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So I'm taking the time during the holidays to overhaul my commuter bike. The whole drivetrain was full of old oil, road salt and grime so I decided to take the whole thing apart starting with the back wheel. Once I got it off, I ended up with half of the rear axle in my hand and a bunch of ball bearings on the floor (I found them all eventually).

The bike has been in use for about 18 months, and there were no rust and plenty of lube inside the hub so I don't really think it's natural wear.

What could have caused the axle to break? My theory is that they pulled the nuts too tight when they built the bike.

More importantly, is this a "user serviceable part" or do I need to get it repaired/replace the wheel? Seems to me getting the ball bearings to stay in place while I insert the axle would be quite challenging.

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A standard axle can be easily replaced, so long as the hub has not been significantly damaged (which, alas, is a definite possibility, depending on how long the axle was broken). As to why it failed, it's hard to say -- could be a defective part, corrosion, or something else. Generally abuse alone will only bend an axle (with resulting bearing failure), not break it. (Axles and ball bearings are standard parts that most shops will carry.) –  Daniel R Hicks Dec 25 '13 at 18:14
    
You're going to hate this answer, but... sometimes it Just Happens. My husband and I have each broken an axle on our bikes in the last couple years, and as cyclists we are almost nothing alike. –  dsalo Dec 26 '13 at 20:56
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2 Answers

up vote 2 down vote accepted

Most of times the axle is broken when not accurately jumping with bike (the same is with obstacles on road like holes and speed bumps). Wheels with freewheel are more exposed to this because their bearings (i.e. the place where wheel touching the axle) far from the place where the bike touch the wheel, therefor it have more moment to brake the axle.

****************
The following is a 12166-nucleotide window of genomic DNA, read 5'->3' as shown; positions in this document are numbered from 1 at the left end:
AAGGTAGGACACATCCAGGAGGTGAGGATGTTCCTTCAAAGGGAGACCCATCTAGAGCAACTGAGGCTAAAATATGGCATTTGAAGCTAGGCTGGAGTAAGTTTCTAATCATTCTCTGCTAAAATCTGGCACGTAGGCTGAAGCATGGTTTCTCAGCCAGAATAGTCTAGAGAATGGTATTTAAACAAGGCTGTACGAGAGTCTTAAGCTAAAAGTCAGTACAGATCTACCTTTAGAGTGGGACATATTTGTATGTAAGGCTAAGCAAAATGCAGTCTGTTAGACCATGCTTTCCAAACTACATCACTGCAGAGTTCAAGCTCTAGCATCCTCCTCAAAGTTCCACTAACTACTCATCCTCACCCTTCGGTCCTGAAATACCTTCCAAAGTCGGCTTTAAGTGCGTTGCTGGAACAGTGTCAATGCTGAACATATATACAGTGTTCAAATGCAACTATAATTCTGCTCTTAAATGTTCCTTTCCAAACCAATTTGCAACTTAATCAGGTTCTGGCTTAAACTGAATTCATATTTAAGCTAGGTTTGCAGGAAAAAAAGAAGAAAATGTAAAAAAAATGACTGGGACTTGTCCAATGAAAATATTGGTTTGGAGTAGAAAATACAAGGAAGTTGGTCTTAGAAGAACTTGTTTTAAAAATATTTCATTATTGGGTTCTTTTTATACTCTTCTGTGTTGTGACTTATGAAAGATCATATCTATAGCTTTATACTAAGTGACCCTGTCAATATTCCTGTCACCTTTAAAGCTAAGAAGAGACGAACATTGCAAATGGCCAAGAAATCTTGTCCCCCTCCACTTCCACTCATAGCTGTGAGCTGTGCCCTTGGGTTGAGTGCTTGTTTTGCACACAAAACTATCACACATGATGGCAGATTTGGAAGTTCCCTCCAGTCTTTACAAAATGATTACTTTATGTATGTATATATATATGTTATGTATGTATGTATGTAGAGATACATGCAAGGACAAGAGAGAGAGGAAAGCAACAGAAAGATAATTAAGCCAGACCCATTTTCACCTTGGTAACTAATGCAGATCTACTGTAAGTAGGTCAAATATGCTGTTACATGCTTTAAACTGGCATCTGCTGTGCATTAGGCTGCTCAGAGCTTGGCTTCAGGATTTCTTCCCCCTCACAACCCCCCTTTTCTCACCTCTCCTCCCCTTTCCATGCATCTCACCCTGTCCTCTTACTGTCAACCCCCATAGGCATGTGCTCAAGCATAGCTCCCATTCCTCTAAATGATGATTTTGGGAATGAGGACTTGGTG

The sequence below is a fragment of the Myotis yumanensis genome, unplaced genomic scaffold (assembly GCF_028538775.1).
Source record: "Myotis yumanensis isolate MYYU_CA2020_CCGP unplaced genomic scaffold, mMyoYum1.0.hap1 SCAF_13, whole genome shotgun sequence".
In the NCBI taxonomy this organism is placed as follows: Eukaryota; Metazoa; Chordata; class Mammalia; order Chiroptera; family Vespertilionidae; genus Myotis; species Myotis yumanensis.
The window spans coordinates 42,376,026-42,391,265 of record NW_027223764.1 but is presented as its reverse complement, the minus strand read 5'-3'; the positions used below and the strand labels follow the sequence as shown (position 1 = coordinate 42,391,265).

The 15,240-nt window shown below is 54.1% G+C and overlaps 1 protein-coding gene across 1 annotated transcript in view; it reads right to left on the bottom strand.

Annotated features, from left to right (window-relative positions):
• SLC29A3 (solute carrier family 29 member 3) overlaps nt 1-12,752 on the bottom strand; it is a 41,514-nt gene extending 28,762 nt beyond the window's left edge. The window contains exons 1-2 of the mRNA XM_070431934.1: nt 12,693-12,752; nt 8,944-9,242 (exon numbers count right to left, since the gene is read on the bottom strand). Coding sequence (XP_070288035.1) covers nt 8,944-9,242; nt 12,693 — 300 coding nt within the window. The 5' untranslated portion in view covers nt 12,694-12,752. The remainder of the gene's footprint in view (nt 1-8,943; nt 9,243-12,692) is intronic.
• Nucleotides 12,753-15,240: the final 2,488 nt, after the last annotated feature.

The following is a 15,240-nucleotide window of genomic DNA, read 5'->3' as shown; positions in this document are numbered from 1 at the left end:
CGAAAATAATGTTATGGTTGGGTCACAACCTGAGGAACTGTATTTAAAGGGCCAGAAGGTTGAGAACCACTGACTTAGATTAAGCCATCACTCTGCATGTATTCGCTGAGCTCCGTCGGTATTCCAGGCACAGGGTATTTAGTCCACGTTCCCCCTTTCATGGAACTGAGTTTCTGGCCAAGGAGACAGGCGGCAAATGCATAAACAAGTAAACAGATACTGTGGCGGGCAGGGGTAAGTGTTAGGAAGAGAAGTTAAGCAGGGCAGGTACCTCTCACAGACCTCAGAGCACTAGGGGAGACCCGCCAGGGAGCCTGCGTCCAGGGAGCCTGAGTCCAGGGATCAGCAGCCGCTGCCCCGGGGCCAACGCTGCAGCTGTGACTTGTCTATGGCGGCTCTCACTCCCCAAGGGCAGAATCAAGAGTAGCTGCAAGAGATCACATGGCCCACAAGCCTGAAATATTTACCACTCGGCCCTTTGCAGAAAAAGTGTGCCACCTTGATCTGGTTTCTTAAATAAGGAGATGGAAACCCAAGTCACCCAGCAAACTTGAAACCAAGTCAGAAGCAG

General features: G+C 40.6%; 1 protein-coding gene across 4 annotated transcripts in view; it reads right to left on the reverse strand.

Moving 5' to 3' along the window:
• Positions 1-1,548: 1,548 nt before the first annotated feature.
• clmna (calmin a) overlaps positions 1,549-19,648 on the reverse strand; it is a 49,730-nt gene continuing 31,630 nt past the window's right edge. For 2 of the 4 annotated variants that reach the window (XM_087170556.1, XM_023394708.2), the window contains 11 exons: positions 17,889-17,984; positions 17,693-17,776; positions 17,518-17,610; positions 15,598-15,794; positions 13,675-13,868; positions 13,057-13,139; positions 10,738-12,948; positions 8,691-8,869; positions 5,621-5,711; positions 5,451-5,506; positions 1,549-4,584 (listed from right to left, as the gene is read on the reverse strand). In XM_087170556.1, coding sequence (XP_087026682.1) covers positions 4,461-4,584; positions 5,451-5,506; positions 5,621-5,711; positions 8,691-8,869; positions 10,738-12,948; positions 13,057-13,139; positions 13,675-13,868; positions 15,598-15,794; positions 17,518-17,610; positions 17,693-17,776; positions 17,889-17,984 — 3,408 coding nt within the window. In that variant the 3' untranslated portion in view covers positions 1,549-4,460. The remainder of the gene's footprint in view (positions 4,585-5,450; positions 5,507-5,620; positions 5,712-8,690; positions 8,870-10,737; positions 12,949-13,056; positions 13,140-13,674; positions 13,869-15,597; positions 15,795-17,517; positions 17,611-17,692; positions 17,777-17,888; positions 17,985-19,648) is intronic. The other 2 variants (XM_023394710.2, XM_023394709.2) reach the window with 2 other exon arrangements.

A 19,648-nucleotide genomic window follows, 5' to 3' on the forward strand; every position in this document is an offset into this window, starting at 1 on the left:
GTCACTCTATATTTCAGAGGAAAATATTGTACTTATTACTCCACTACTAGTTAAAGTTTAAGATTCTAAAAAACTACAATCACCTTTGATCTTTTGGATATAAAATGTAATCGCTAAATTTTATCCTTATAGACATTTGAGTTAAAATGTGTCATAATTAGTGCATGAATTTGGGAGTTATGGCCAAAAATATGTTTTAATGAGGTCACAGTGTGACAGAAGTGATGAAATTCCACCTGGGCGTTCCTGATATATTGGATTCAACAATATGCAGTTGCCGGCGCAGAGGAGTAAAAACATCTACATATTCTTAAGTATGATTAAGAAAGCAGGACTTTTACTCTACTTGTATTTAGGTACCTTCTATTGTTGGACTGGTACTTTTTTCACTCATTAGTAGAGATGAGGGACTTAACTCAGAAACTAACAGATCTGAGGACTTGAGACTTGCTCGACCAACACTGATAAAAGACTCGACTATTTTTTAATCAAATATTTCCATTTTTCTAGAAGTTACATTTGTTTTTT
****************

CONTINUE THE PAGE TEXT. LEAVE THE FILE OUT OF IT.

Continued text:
To the question about worth repair. The only available repair of this - is to put a new axle, that means it will be like a new wheel (if you do not have other problems in your wheel). If you going to replace the axle, examine the bearings cup if it have any deformation. If it have, in most cases the wheel must be replaces. Examine also the cones.

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You bring up a solid point regarding freewheels being more at risk for this, also I can remember one specific time I hit a bad pot-hole in the road. That might be the reason. Got a new axle today and will fit it later this week. –  dbr Dec 26 '13 at 16:48
    
What do you mean by 'accurately jumping'? Hitting too hard with the back wheel or at a bad angle? –  Meep Dec 26 '13 at 18:35
    
Another thing (related to freewheels given that most bikes which use freewheels are cheap, these days) is a poor quality axle on a cheap (say Wally world) bike, which can be an issue with heavier riders (as can jumps)... –  Batman Dec 26 '13 at 20:12
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@Meep all of things. If you put too much tension on the axle, it will brake. So if you jump while siting still on the saddle, all your mass multiplied by ... (my physics is really bad as well as my English) is being attached to the axle. The same when you landing with bad angle, there is more tension on the axle which can cause brake the axle. +1 to Batman. Heavier riders (or if putting items on a back rack) much more often breaking axles. –  Alexander Dec 26 '13 at 22:18
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Misaligned dropouts could be a cause. That along with a heavy rider and/or a heavily loaded touring bike. The last two caused me to break an axle 30 years ago.

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